by Christine Balmesoriginally written for The Philippine Reporter
TORONTO — No rain, city strike, or recession could cool down the epic hotness of this year’s Kultura festival. As in the past three years, the 2009 showcase was abundant and multidisciplinary. Sumptuous visual exhibition, catchy musical acts, witty short films, and provocative play readings abounded. Local Filipino artists created them all with a young Filipino Canadian audience in mind.
On right, Performer Maylee Todd kicks off festivities with wacky exercise routine
There were several changes this year, only a few of them deliberate. Because of the downpour, most of the events had to be held inside the basement space of the Kapisanan Philippine Centre for Arts and Culture. Festival organizer Karyl Agana didn’t sweat it. “It let the audience discover the space. A lot more people saw the gallery. People were talking to each other, to artists. It was really tight,” she explained.
This was also the first year that Kultura had a curated themed: Balikbayan Renaissance. Festival organizers explained it as “the artistic movement inspired by the overwhelming sense of belonging, an awakening to the true meaning of Home that Canadian-born children of Philippine immigrants get when they first touchdown on the islands.”
Some of the short films featured at Kultura 2009
The reconnection occurred for artists and audience alike. Illustrator Juan Solon, who submitted a powerful black on white illustrated print of Lapu Lapu, used his admiration for the datu as inspiration for the piece. “National heroes like Pacquiao have always reinvigorated a sense of national pride into myself,” he said, “but Lapu Lapu was the first to resist Spanish invasion. It’s a breath of fresh air to learn about my history and create something related to my culture for Kultura.”
Another standout was Jodinand Aguillon’s 2-minute film “A Filipino Pinoy Coming Out Story,” a clever short that stomped on the double tripwires of reconciling with one’s Filipino-ness and sexual identity and set the room bursting with laughter. “I have a little confession,” he began, “you see, growing up in rural Alberta, Canada, I wasn’t like the other kids. Deep down inside I just always knew that I was, well, different.” The suspense ended when Aguillon affirmed his Filipino, though not his sexual, identity.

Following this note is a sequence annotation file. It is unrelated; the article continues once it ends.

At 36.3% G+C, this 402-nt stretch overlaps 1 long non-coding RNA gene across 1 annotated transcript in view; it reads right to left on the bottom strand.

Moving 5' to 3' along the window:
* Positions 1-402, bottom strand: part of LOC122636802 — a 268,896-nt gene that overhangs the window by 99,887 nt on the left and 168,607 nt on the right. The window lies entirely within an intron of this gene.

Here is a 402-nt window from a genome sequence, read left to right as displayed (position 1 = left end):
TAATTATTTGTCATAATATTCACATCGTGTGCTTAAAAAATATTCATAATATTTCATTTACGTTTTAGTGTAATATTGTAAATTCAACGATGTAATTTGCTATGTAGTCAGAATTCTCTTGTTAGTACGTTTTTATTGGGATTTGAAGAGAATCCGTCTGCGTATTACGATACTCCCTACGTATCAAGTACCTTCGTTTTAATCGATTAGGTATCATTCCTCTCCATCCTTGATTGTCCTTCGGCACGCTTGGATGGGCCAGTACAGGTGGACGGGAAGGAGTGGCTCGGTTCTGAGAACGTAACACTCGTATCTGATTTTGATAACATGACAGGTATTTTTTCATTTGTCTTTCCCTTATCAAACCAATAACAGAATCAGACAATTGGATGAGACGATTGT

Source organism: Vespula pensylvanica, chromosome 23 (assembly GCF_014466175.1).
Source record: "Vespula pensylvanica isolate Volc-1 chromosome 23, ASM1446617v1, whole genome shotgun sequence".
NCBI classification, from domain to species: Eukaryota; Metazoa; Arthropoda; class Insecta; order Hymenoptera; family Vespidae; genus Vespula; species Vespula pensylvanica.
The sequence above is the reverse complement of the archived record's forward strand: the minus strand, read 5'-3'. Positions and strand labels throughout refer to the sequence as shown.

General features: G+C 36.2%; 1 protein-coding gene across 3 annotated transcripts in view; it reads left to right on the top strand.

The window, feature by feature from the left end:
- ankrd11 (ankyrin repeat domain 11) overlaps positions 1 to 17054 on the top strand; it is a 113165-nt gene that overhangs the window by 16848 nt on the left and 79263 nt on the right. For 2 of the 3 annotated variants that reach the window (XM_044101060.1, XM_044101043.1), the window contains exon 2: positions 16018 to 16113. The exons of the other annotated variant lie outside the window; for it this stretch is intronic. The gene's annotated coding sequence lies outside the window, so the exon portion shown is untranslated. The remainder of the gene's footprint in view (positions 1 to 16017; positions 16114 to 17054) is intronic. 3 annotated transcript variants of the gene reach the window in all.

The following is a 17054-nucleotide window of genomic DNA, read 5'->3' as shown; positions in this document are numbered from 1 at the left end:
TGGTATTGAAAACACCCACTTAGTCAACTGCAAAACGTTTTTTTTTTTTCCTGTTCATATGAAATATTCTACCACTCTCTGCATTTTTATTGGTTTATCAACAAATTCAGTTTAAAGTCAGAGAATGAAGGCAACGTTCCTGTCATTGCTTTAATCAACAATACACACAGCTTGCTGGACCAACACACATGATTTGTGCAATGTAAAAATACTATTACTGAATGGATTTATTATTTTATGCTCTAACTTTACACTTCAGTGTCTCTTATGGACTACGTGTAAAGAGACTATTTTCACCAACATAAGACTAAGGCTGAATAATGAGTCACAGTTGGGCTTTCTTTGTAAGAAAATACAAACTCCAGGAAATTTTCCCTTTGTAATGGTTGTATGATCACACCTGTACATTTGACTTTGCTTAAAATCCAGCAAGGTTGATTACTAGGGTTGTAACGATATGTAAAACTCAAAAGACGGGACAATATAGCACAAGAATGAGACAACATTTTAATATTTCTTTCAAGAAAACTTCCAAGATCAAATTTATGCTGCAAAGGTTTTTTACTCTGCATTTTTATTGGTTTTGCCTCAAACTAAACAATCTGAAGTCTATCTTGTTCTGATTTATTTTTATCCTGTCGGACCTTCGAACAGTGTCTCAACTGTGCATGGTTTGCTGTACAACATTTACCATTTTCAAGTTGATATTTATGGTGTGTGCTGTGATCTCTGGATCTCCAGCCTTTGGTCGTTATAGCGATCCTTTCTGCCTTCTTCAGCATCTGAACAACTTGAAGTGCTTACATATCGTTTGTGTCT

On left, Poet Myk Miranda defends "Hindi dapat pork is a Filipino staple" in a Balagtasan with Len Cervantes (not featured)
Santa Guerrilla—the music and performance collaboration of KAPISANAN members—is the movement’s voice box. Last December, member Alexander Punzalan flew to Cotabato City to purchase a kulintang set which quickly became the centrepiece for the collective. The ting of the brass gongs as well as the group’s inspiring lyrics thrilled this year’s crowd. In their song Supernatural, emcee Myk Miranda declared, “I’m proud to be Filipino.” As the audience cheered, he shouted, “Taas noo, Pilipino!”
Carlos Bulosan Theatre, the KAPISANAN community partner, took care of the theatrical side of things with a 5-piece platter of play readings from playwrights-slash- thespians Byron Abalos, Renna Reddie, Andrea Mapili, and Catherine Hernandez. Hernandez presented a one-woman puppet show, “Eating with Lola,” that was an imaginative delight.
No doubt, Kultura 2009 is only a glimpse of the remarkable things to come from the Filipino community in the GTA. Watch out for future presentation from this solid group of creators, for, as the Santa Guerrilla chorus asserts, “Our time is now.”
This year’s Kultura was made possible by the tireless efforts of its volunteers. To find out more about KAPISANAN and how to get involved, email email@example.com.